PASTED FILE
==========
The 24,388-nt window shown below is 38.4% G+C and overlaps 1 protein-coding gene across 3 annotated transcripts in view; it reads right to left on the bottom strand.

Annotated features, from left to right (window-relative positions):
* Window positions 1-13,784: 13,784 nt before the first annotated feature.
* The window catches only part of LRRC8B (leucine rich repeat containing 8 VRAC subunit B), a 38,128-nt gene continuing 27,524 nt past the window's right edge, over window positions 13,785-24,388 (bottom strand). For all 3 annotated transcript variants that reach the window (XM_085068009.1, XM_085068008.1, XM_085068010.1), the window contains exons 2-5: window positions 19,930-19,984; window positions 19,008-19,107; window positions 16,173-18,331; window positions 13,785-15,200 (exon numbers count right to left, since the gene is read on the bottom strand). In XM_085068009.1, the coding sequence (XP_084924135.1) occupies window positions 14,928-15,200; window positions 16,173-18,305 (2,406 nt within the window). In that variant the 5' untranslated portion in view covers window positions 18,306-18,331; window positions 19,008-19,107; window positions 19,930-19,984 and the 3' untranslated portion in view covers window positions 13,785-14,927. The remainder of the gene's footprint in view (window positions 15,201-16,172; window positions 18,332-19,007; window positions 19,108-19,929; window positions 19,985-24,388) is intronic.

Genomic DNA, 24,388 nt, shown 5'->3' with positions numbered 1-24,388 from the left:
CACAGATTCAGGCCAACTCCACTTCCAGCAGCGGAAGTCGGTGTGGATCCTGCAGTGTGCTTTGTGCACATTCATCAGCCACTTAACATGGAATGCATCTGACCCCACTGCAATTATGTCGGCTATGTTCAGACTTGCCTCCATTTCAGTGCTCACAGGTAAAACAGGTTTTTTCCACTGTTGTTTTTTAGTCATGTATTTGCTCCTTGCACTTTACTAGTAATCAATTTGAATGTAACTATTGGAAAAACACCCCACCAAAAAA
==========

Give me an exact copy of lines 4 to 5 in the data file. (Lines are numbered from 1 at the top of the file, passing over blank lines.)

* The window catches only part of LRRC8B (leucine rich repeat containing 8 VRAC subunit B), a 38,128-nt gene continuing 27,524 nt past the window's right edge, over window positions 13,785-24,388 (bottom strand). For all 3 annotated transcript variants that reach the window (XM_085068009.1, XM_085068008.1, XM_085068010.1), the window contains exons 2-5: window positions 19,930-19,984; window positions 19,008-19,107; window positions 16,173-18,331; window positions 13,785-15,200 (exon numbers count right to left, since the gene is read on the bottom strand). In XM_085068009.1, the coding sequence (XP_084924135.1) occupies window positions 14,928-15,200; window positions 16,173-18,305 (2,406 nt within the window). In that variant the 5' untranslated portion in view covers window positions 18,306-18,331; window positions 19,008-19,107; window positions 19,930-19,984 and the 3' untranslated portion in view covers window positions 13,785-14,927. The remainder of the gene's footprint in view (window positions 15,201-16,172; window positions 18,332-19,007; window positions 19,108-19,929; window positions 19,985-24,388) is intronic.

Genomic DNA, 24,388 nt, shown 5'->3' with positions numbered 1-24,388 from the left: